Walter Bosley: Occult Murder II – Friends From Sonora

Walter Bosley’s new book is called Empire Of The Wheel Part II: Friends From Sonora. It is the second in a trilogy of non-fiction books examining little-known intrigue surrounding an unsolved murder of a mysterious woman which happened almost a century ago in Southern California.

Walter discussed his research and revelations about the identity of the woman and her possible connections to the airship mystery of the late 19th century, German immigrants who may have been operating flying machines in the US before the Civil War, and two of the most famous outlaws of the old wild west.

Some of you may remember Walter’s background includes stints as in the FBI and the Air Force Office of Special Investigations. In the last part of the show, we looked at Sgt. Richard Doty’s Air Force record (sent to me recently by researcher Alejandro Rojas) and discussed the implications of this legally released material.

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31 Responses to Walter Bosley: Occult Murder II – Friends From Sonora

  1. Red Pill Junkie says:

    So, if NYMZA & the Sonora Air Club were connected to Germany, does that mean Maria Orsic is gonna feature in the 3rd part of Empire of the Wheel?

    I don’t have a problem with the airships of 1897 being completely terrestrial in origin, but at the same time we should have in mind how the UFO phenomenon seems to ‘project’ the expectations of a given culture. In the Middle Ages the flying boats people saw were equipped with sails & had to rely on anchors (!) and sometimes those got stuck on the towers of churches.

    Furthermore, it was not only a matter of finding the key to antigravity & VoilΓ‘: you’ve got yourself an Aero! Those mysterious aircraft were capable of projecting powerful beams of light during a considerable amount of time, and electric batteries had just been invented at the beginning of the XIXth century. Even now we’re facing a future ‘brickwall’ with the development of new batteries for our modern gadgets, where we might not be able to follow the same level of miniaturization that is so easy to achieve with microprocessors. That’s why the electric car has not become a reality.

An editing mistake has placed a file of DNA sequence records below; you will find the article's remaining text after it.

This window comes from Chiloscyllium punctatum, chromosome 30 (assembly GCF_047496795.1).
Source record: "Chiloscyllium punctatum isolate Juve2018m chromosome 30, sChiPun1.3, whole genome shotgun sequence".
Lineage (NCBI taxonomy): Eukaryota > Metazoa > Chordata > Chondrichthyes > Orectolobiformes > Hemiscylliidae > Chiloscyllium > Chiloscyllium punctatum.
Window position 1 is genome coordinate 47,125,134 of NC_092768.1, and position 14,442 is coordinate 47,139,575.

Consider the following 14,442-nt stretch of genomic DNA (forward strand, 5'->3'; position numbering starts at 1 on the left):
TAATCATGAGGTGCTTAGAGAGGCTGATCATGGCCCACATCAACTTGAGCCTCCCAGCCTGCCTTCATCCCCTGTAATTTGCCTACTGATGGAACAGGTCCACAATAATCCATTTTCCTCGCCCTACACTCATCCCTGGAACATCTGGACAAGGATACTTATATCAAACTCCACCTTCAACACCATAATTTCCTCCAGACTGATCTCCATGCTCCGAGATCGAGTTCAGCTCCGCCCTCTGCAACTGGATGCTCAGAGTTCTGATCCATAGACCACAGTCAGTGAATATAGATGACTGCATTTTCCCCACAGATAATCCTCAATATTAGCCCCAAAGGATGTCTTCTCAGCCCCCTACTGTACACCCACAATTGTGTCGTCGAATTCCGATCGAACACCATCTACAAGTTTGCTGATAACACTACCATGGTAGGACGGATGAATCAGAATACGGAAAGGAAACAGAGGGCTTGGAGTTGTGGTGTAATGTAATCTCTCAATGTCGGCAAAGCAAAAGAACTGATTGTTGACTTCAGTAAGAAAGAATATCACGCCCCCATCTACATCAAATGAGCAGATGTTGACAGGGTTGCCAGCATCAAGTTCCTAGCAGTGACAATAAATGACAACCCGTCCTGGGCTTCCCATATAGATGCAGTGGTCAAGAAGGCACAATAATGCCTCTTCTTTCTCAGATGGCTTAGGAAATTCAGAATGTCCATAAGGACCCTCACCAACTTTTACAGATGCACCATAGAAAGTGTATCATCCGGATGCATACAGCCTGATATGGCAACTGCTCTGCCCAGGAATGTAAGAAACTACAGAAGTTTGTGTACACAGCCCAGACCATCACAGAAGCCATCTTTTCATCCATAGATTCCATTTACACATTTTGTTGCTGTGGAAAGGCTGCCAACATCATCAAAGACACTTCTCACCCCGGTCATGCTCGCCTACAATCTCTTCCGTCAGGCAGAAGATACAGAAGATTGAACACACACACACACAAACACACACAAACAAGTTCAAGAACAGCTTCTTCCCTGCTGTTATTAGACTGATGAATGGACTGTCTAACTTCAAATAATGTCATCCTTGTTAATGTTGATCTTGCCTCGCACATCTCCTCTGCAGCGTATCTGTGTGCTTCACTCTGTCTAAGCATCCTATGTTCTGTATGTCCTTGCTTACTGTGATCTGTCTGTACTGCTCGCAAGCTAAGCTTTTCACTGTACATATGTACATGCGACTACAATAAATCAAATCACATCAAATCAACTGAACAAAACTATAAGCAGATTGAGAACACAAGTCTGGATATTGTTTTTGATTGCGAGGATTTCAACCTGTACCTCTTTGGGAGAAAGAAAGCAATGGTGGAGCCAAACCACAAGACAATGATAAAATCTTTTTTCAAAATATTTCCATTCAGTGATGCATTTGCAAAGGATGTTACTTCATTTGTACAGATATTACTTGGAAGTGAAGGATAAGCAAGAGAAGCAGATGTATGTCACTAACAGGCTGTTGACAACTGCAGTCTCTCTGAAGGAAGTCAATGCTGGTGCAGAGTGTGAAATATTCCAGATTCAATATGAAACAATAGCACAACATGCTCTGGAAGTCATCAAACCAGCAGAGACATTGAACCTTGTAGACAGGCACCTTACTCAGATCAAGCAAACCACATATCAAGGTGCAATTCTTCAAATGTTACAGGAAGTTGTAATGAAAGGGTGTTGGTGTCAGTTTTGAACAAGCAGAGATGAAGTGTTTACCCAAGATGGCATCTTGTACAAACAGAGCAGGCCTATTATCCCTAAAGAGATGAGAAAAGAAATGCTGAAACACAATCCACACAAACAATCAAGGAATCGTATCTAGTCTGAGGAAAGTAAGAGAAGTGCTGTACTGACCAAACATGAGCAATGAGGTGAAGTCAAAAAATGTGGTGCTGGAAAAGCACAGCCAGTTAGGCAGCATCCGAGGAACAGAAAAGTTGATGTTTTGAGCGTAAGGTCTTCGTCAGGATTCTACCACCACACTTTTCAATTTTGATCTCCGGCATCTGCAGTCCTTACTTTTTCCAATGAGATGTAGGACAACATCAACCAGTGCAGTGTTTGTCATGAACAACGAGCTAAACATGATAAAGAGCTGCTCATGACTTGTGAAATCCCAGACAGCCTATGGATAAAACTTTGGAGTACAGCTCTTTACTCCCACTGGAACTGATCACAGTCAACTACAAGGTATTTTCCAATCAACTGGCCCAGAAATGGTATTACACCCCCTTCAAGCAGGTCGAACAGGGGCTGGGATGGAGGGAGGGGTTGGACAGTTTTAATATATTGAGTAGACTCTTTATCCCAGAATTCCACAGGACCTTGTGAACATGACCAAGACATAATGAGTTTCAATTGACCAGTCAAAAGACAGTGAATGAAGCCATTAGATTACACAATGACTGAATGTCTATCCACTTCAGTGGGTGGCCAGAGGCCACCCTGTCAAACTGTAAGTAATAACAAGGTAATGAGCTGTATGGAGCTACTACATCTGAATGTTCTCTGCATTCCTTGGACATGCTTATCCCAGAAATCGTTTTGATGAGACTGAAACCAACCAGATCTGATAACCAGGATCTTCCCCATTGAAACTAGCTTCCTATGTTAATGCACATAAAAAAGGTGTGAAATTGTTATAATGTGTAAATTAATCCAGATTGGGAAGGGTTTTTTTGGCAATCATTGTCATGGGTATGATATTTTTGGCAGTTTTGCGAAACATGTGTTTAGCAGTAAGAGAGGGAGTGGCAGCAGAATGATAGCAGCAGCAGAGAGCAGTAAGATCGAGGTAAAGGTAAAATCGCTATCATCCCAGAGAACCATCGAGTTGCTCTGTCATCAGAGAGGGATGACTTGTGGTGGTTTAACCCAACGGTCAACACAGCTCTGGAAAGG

So there had to be quite a number of critical discoveries the ‘Breakaway civilization’ needed to do in order to be so far ahead by the 1890s –unless the Breakaway civilization had been operating centuries before –so now I’m reminded of the famous ‘Baghdad battery’…

    • Walter says:

      Your fallacy is looking at the past through present day eyes. That is, because we have miniaturization now, to develop anti-gravity technology was impossible back then because they didn’t have miniaturization. If you will study the aeros, you will have a better understanding of how they could have used anti-gravity because miniaturization has nothing to do with what they claimed to be doing.

      Because I don’t like to debate, I present the context of the lore and circumstances that exist and show where my case resonates. I would say that your position about where technology was at is based on accepted documented history, i.e. the state of battery technology. The whole supposition of a breakaway civilization is that there was something going on that was kept from documented accepted history, so it’s sort of pointless to debate the issue in those dogmatic terms, in my opinion. That’s why I don’t do it. This is mainly because I take a ‘consider it or don’t’ philosophy regarding my work.